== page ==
PCB, enclosure, software, and bill of materials (for single and triple-key versions of the keyboard) are all documented and available in the project’s GitHub repository. [Glen] also highlights the possibility of using a light pipe to redirect the embedded LED to somewhere else on the enclosure; which recalls his earlier work in using 3D printing to make custom LED bar graphs.

Parallel Programming for FPGAs

Hackaday - เสาร์, 05/19/2018 - 15:00

One of the best features of using FPGAs for a design is the inherent parallelism. Sure, you can write software to take advantage of multiple CPUs. But with an FPGA you can enjoy massive parallelism since all the pieces are just hardware. Every light switch in your house operates in parallel with the others. There’s a new edition of a book, titled Parallel Programming for FPGAs that explores that topic in depth and it is under the Creative Commons license. In particular, the book focuses on using Vivado HLS instead of the more traditional Verilog or VHDL.

HLS allows a designer to express a high-level algorithm in C, C++, or SystemC. Given a bit more information, HLS will convert that into an FPGA configuration. That doesn’t mean, though, that you can just cut and paste ordinary C code. HLS has several restrictions due to the fact that it is compiling to logic gates, not lines of code. Actually, it also generates Verilog or VHDL, but if you do it right, that should be transparent to you.

After the introduction, the book is more like a series of monographs on very specific topics, but the depth of each is very impressive. There’s plenty of DSP examples, of course. There’s also general math, so if you ever wondered how to compute a sine or cosine in an FPGA, read chapter 3.

Chapter 9 with its discussion of video processing will be of great interest, and there are discussions of sorting algorithms and Huffman encoding, too.

HLS is a great tool, but we fear it will confuse people even further. FPGAs don’t run software (unless you build a CPU on one), but many people mistake HDL descriptions for software because they look superficially similar. HLS makes it even worse because it really is C or C++ code. But it doesn’t compile to object code like a normal program. Of course, that’s only a problem when you have to convince a client or a manager that you can’t apply certain software methodologies to FPGA development. For actual use, HLS is great and can simplify development greatly.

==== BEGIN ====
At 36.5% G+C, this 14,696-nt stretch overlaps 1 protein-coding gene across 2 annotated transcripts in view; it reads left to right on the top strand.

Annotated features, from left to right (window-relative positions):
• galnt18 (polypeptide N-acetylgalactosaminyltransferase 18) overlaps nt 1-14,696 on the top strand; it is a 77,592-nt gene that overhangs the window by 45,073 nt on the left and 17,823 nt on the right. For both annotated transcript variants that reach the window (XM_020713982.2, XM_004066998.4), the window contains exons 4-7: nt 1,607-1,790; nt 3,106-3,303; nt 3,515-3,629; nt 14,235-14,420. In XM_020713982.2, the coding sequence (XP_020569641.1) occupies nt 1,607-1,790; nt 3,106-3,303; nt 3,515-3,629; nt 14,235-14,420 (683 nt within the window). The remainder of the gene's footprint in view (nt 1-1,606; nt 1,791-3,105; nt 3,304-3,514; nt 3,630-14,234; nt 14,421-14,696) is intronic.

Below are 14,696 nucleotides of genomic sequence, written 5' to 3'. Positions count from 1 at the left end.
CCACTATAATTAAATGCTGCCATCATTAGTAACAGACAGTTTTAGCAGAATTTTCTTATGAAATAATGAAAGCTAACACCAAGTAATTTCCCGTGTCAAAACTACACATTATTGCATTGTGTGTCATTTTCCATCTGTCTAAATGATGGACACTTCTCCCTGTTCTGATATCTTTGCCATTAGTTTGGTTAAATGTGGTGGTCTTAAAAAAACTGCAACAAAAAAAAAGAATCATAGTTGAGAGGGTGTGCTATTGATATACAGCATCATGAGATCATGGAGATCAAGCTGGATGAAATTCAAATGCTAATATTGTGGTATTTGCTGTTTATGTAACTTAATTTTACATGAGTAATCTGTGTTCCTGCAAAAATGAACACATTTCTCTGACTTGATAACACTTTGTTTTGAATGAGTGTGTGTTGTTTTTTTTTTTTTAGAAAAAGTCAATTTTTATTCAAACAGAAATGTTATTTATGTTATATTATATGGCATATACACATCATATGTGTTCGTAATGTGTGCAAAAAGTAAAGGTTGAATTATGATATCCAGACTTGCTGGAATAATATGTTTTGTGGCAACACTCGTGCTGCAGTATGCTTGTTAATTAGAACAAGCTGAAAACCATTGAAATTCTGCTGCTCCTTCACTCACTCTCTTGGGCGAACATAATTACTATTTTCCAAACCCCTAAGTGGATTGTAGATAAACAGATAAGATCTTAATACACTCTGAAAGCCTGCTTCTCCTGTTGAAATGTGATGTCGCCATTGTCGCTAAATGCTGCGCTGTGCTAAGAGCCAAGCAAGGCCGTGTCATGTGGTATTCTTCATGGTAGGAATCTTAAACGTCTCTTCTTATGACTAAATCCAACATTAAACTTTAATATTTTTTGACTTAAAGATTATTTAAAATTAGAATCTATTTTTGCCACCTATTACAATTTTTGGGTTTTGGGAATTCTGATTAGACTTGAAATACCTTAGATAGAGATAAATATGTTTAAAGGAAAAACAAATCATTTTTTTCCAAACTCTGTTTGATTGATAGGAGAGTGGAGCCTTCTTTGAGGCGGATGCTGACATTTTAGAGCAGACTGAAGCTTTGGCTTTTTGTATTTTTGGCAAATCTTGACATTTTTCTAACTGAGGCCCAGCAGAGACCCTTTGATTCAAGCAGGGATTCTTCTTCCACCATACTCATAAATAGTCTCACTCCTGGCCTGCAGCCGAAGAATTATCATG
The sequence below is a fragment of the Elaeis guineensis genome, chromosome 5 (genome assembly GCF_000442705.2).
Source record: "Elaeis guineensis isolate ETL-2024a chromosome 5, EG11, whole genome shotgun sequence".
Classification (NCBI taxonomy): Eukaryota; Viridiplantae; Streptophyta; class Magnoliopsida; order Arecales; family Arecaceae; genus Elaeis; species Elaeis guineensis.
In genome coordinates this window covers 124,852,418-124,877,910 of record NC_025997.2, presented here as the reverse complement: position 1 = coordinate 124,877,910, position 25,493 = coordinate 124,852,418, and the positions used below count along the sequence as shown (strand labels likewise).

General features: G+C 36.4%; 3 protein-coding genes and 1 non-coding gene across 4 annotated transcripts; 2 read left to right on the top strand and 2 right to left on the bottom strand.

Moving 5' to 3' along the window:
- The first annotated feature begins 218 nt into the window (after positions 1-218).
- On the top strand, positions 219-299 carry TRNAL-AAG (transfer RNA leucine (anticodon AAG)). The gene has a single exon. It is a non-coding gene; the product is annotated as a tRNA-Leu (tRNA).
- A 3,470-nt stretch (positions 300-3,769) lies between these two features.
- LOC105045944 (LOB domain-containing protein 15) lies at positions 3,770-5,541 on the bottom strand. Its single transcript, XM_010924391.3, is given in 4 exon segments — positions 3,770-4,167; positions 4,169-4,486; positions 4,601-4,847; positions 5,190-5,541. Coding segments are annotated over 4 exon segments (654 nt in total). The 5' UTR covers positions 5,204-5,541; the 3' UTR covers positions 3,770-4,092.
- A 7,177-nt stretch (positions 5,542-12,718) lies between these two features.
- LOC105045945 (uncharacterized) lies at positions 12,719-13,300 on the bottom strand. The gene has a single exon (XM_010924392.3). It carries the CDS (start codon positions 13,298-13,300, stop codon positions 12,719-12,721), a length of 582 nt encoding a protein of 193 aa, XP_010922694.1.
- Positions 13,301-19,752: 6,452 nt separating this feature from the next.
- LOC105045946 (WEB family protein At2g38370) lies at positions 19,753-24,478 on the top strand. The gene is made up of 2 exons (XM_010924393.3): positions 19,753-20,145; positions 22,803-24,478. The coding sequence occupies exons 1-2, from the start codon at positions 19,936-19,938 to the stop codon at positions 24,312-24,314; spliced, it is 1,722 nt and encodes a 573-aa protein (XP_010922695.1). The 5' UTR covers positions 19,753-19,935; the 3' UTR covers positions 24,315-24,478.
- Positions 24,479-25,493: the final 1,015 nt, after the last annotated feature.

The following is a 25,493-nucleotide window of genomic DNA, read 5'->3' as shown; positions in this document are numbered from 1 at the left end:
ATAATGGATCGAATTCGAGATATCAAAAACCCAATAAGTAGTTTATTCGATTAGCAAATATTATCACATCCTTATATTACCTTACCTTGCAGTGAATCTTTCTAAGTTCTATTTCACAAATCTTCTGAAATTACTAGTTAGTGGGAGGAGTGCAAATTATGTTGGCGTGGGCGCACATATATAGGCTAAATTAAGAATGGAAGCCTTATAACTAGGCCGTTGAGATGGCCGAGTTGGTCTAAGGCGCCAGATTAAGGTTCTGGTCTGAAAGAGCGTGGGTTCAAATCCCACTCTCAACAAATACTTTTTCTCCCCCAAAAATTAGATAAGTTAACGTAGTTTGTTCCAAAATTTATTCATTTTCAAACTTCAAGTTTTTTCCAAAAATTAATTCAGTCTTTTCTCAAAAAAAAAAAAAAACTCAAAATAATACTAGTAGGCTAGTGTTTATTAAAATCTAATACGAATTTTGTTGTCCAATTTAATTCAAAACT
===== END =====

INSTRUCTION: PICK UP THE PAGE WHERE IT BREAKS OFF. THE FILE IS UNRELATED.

As an example of what HLS looks like, here’s an FFT which, admittedly, uses some other C functions. But it is much more intuitive — especially if you are a programmer — than similar code would be in VHDL or Verilog.

void fft(DTYPE X R[SIZE], DTYPE X I[SIZE], DTYPE OUT R[SIZE], DTYPE OUT I[SIZE]) { #pragma HLS dataflow DTYPE Stage1 R[SIZE], Stage1 I[SIZE]; DTYPE Stage2 R[SIZE], Stage2 I[SIZE]; DTYPE Stage3 R[SIZE], Stage3 I[SIZE]; bit reverse(X R, X I, Stage1 R, Stage1 I); fft stage one(Stage1 R, Stage1 I, Stage2 R, Stage2 I); fft stages two(Stage2 R, Stage2 I, Stage3 R, Stage3 R); fft stage three(Stage3 R, Stage3 I, OUT R, OUT I); }

The book is meant to be a university text, so it isn’t light reading. Still, it is a great treatment of the topic and the price is right.

If you want a more gentle introduction to classic FPGA development we have that. There are other ways to do C to FPGA, too.

Nuclear Synchroscope Gets New Life

Hackaday - เสาร์, 05/19/2018 - 12:00

The Synchroscope is an interesting power plant instrument which doubles up as two devices in one. If the generator frequency is not matched with the grid frequency, the rotation direction of the synchroscope pointer indicates if the frequency (generator speed) needs to be increased or decreased. When it stops rotating, the pointer angle indicates the phase difference between the generator and the grid. When [badjer1] [Chris Muncy] got his hands on an old synchroscope which had seen better days at a nuclear power plant control room, he decided to use it as the enclosure for a long-pending plan to build a Nixie Tube project. The result — an Arduino Nixie Clock and Weather Station — is a retro-modern looking instrument which indicates time, temperature, pressure and humidity and the synchroscope pointer now indicates atmospheric pressure.

Rather than replicating existing designs, he decided to build his project from scratch, learning new techniques and tricks while improving his design as he progressed. [badjer1] is a Fortran old-timer, so kudos to him for taking a plunge into the Arduino ecosystem. Other than the funky enclosure, most of the electronics are assembled from off-the-shelf modules. The synchroscope was not large enough to accommodate the electronics, so [badjer1] had to split it into two halves, and add a clear acrylic box in the middle to house it all. He stuck in a few LEDs inside the enclosure for added visual effect. Probably his biggest challenge, other than the mechanical assembly, was making sure he got the cutouts for the Nixie tubes on the display panel right. One wrong move and he would have ended up with a piece of aluminum junk and a missing face panel.